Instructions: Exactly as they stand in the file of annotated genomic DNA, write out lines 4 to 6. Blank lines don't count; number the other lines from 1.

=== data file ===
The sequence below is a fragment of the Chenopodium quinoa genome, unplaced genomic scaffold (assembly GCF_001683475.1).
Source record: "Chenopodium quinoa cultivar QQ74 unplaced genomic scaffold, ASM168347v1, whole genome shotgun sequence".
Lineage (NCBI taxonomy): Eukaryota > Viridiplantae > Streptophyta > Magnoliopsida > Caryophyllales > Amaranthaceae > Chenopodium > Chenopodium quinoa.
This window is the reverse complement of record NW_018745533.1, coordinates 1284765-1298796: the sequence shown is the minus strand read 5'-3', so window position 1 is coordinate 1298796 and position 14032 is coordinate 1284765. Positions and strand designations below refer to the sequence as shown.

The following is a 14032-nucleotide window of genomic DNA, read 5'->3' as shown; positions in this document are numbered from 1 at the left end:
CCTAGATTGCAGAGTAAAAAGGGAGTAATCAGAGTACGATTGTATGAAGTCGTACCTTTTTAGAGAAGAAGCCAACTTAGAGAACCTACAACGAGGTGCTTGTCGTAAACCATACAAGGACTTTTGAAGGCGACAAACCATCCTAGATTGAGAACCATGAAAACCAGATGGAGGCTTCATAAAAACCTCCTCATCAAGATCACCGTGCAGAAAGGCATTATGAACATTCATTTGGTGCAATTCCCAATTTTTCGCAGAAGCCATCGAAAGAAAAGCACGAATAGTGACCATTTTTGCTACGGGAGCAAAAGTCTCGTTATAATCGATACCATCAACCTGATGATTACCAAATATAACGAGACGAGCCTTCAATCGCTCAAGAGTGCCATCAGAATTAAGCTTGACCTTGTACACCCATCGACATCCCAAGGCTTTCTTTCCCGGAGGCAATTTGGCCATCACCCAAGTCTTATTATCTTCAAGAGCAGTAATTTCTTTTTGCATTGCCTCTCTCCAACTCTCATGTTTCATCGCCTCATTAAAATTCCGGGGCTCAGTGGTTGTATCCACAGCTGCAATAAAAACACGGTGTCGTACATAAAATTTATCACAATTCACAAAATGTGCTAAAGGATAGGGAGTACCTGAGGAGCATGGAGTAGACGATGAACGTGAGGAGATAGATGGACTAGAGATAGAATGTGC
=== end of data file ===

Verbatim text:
This window is the reverse complement of record NW_018745533.1, coordinates 1284765-1298796: the sequence shown is the minus strand read 5'-3', so window position 1 is coordinate 1298796 and position 14032 is coordinate 1284765. Positions and strand designations below refer to the sequence as shown.

The following is a 14032-nucleotide window of genomic DNA, read 5'->3' as shown; positions in this document are numbered from 1 at the left end:
CCTAGATTGCAGAGTAAAAAGGGAGTAATCAGAGTACGATTGTATGAAGTCGTACCTTTTTAGAGAAGAAGCCAACTTAGAGAACCTACAACGAGGTGCTTGTCGTAAACCATACAAGGACTTTTGAAGGCGACAAACCATCCTAGATTGAGAACCATGAAAACCAGATGGAGGCTTCATAAAAACCTCCTCATCAAGATCACCGTGCAGAAAGGCATTATGAACATTCATTTGGTGCAATTCCCAATTTTTCGCAGAAGCCATCGAAAGAAAAGCACGAATAGTGACCATTTTTGCTACGGGAGCAAAAGTCTCGTTATAATCGATACCATCAACCTGATGATTACCAAATATAACGAGACGAGCCTTCAATCGCTCAAGAGTGCCATCAGAATTAAGCTTGACCTTGTACACCCATCGACATCCCAAGGCTTTCTTTCCCGGAGGCAATTTGGCCATCACCCAAGTCTTATTATCTTCAAGAGCAGTAATTTCTTTTTGCATTGCCTCTCTCCAACTCTCATGTTTCATCGCCTCATTAAAATTCCGGGGCTCAGTGGTTGTATCCACAGCTGCAATAAAAACACGGTGTCGTACATAAAATTTATCACAATTCACAAAATGTGCTAAAGGATAGGGAGTACCTGAGGAGCATGGAGTAGACGATGAACGTGAGGAGATAGATGGACTAGAGATAGAATGTGC